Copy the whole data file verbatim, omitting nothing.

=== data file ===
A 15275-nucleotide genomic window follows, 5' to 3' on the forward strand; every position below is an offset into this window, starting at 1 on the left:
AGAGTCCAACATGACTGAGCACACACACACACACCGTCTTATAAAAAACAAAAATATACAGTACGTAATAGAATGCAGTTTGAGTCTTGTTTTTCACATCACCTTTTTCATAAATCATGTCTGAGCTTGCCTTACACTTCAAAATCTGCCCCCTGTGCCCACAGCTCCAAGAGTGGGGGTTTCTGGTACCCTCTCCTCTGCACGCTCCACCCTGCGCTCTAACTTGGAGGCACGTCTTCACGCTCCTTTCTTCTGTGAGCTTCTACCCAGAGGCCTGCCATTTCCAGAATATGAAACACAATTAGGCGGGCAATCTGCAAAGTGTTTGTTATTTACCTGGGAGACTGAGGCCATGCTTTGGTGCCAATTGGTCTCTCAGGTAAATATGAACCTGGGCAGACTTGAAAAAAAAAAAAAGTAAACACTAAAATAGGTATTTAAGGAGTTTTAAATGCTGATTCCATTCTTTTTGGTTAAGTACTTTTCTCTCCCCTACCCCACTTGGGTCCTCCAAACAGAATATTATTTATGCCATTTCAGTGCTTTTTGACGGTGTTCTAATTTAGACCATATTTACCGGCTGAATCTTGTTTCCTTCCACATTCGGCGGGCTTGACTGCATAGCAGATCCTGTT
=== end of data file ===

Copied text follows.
A 15275-nucleotide genomic window follows, 5' to 3' on the forward strand; every position below is an offset into this window, starting at 1 on the left:
AGAGTCCAACATGACTGAGCACACACACACACACCGTCTTATAAAAAACAAAAATATACAGTACGTAATAGAATGCAGTTTGAGTCTTGTTTTTCACATCACCTTTTTCATAAATCATGTCTGAGCTTGCCTTACACTTCAAAATCTGCCCCCTGTGCCCACAGCTCCAAGAGTGGGGGTTTCTGGTACCCTCTCCTCTGCACGCTCCACCCTGCGCTCTAACTTGGAGGCACGTCTTCACGCTCCTTTCTTCTGTGAGCTTCTACCCAGAGGCCTGCCATTTCCAGAATATGAAACACAATTAGGCGGGCAATCTGCAAAGTGTTTGTTATTTACCTGGGAGACTGAGGCCATGCTTTGGTGCCAATTGGTCTCTCAGGTAAATATGAACCTGGGCAGACTTGAAAAAAAAAAAAAGTAAACACTAAAATAGGTATTTAAGGAGTTTTAAATGCTGATTCCATTCTTTTTGGTTAAGTACTTTTCTCTCCCCTACCCCACTTGGGTCCTCCAAACAGAATATTATTTATGCCATTTCAGTGCTTTTTGACGGTGTTCTAATTTAGACCATATTTACCGGCTGAATCTTGTTTCCTTCCACATTCGGCGGGCTTGACTGCATAGCAGATCCTGTT